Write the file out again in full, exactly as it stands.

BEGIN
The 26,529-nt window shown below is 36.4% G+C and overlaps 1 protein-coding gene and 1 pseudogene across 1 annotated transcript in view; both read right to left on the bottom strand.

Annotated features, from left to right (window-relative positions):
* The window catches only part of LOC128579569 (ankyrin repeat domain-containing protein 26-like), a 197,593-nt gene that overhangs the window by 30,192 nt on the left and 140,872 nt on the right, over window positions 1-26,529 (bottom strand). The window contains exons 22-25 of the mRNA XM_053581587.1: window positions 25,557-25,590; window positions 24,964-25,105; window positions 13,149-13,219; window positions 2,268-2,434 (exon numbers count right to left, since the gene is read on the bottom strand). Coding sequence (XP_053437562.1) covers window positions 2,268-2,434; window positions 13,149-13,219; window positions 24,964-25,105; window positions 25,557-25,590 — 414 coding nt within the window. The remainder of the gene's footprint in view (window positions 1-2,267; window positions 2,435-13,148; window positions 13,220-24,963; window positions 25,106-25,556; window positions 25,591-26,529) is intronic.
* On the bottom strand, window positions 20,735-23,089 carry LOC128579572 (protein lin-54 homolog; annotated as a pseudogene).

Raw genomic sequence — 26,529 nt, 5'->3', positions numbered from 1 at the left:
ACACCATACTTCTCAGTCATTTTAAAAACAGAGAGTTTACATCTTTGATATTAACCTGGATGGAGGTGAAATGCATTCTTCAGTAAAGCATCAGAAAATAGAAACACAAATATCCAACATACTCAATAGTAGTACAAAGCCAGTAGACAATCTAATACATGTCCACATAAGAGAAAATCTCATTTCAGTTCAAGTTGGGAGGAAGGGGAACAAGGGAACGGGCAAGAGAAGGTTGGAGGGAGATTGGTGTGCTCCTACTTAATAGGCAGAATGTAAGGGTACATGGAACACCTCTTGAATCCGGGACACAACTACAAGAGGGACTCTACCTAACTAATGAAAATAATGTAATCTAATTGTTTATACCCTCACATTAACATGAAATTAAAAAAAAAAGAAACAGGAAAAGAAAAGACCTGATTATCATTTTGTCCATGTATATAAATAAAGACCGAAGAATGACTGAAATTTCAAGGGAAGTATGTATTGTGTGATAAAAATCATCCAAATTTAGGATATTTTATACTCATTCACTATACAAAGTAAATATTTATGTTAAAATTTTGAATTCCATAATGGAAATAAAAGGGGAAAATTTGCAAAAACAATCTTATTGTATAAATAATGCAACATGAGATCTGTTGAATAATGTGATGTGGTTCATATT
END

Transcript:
The 26,529-nt window shown below is 36.4% G+C and overlaps 1 protein-coding gene and 1 pseudogene across 1 annotated transcript in view; both read right to left on the bottom strand.

Annotated features, from left to right (window-relative positions):
* The window catches only part of LOC128579569 (ankyrin repeat domain-containing protein 26-like), a 197,593-nt gene that overhangs the window by 30,192 nt on the left and 140,872 nt on the right, over window positions 1-26,529 (bottom strand). The window contains exons 22-25 of the mRNA XM_053581587.1: window positions 25,557-25,590; window positions 24,964-25,105; window positions 13,149-13,219; window positions 2,268-2,434 (exon numbers count right to left, since the gene is read on the bottom strand). Coding sequence (XP_053437562.1) covers window positions 2,268-2,434; window positions 13,149-13,219; window positions 24,964-25,105; window positions 25,557-25,590 — 414 coding nt within the window. The remainder of the gene's footprint in view (window positions 1-2,267; window positions 2,435-13,148; window positions 13,220-24,963; window positions 25,106-25,556; window positions 25,591-26,529) is intronic.
* On the bottom strand, window positions 20,735-23,089 carry LOC128579572 (protein lin-54 homolog; annotated as a pseudogene).

Raw genomic sequence — 26,529 nt, 5'->3', positions numbered from 1 at the left:
ACACCATACTTCTCAGTCATTTTAAAAACAGAGAGTTTACATCTTTGATATTAACCTGGATGGAGGTGAAATGCATTCTTCAGTAAAGCATCAGAAAATAGAAACACAAATATCCAACATACTCAATAGTAGTACAAAGCCAGTAGACAATCTAATACATGTCCACATAAGAGAAAATCTCATTTCAGTTCAAGTTGGGAGGAAGGGGAACAAGGGAACGGGCAAGAGAAGGTTGGAGGGAGATTGGTGTGCTCCTACTTAATAGGCAGAATGTAAGGGTACATGGAACACCTCTTGAATCCGGGACACAACTACAAGAGGGACTCTACCTAACTAATGAAAATAATGTAATCTAATTGTTTATACCCTCACATTAACATGAAATTAAAAAAAAAAGAAACAGGAAAAGAAAAGACCTGATTATCATTTTGTCCATGTATATAAATAAAGACCGAAGAATGACTGAAATTTCAAGGGAAGTATGTATTGTGTGATAAAAATCATCCAAATTTAGGATATTTTATACTCATTCACTATACAAAGTAAATATTTATGTTAAAATTTTGAATTCCATAATGGAAATAAAAGGGGAAAATTTGCAAAAACAATCTTATTGTATAAATAATGCAACATGAGATCTGTTGAATAATGTGATGTGGTTCATATT